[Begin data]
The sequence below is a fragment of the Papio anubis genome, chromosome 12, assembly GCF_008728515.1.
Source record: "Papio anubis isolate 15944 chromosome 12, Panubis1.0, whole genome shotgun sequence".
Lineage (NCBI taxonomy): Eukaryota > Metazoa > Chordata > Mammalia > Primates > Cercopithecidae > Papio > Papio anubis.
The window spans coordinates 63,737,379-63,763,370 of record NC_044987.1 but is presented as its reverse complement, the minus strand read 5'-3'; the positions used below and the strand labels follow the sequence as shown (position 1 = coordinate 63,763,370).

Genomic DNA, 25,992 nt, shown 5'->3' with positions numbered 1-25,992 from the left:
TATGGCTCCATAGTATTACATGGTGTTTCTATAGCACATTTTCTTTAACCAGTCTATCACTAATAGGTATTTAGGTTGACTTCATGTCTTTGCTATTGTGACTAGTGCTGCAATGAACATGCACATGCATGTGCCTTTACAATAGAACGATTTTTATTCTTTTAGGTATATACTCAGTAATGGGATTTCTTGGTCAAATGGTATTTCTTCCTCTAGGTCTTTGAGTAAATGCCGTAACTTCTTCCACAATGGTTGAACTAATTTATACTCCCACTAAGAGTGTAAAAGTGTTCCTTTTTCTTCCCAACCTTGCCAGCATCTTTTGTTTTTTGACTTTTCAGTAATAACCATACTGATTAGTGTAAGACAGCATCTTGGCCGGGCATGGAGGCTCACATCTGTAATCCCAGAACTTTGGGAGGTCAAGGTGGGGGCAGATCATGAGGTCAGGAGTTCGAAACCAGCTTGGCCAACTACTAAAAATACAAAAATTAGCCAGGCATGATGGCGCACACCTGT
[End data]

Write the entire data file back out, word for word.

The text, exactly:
The sequence below is a fragment of the Papio anubis genome, chromosome 12, assembly GCF_008728515.1.
Source record: "Papio anubis isolate 15944 chromosome 12, Panubis1.0, whole genome shotgun sequence".
Lineage (NCBI taxonomy): Eukaryota > Metazoa > Chordata > Mammalia > Primates > Cercopithecidae > Papio > Papio anubis.
The window spans coordinates 63,737,379-63,763,370 of record NC_044987.1 but is presented as its reverse complement, the minus strand read 5'-3'; the positions used below and the strand labels follow the sequence as shown (position 1 = coordinate 63,763,370).

Genomic DNA, 25,992 nt, shown 5'->3' with positions numbered 1-25,992 from the left:
TATGGCTCCATAGTATTACATGGTGTTTCTATAGCACATTTTCTTTAACCAGTCTATCACTAATAGGTATTTAGGTTGACTTCATGTCTTTGCTATTGTGACTAGTGCTGCAATGAACATGCACATGCATGTGCCTTTACAATAGAACGATTTTTATTCTTTTAGGTATATACTCAGTAATGGGATTTCTTGGTCAAATGGTATTTCTTCCTCTAGGTCTTTGAGTAAATGCCGTAACTTCTTCCACAATGGTTGAACTAATTTATACTCCCACTAAGAGTGTAAAAGTGTTCCTTTTTCTTCCCAACCTTGCCAGCATCTTTTGTTTTTTGACTTTTCAGTAATAACCATACTGATTAGTGTAAGACAGCATCTTGGCCGGGCATGGAGGCTCACATCTGTAATCCCAGAACTTTGGGAGGTCAAGGTGGGGGCAGATCATGAGGTCAGGAGTTCGAAACCAGCTTGGCCAACTACTAAAAATACAAAAATTAGCCAGGCATGATGGCGCACACCTGT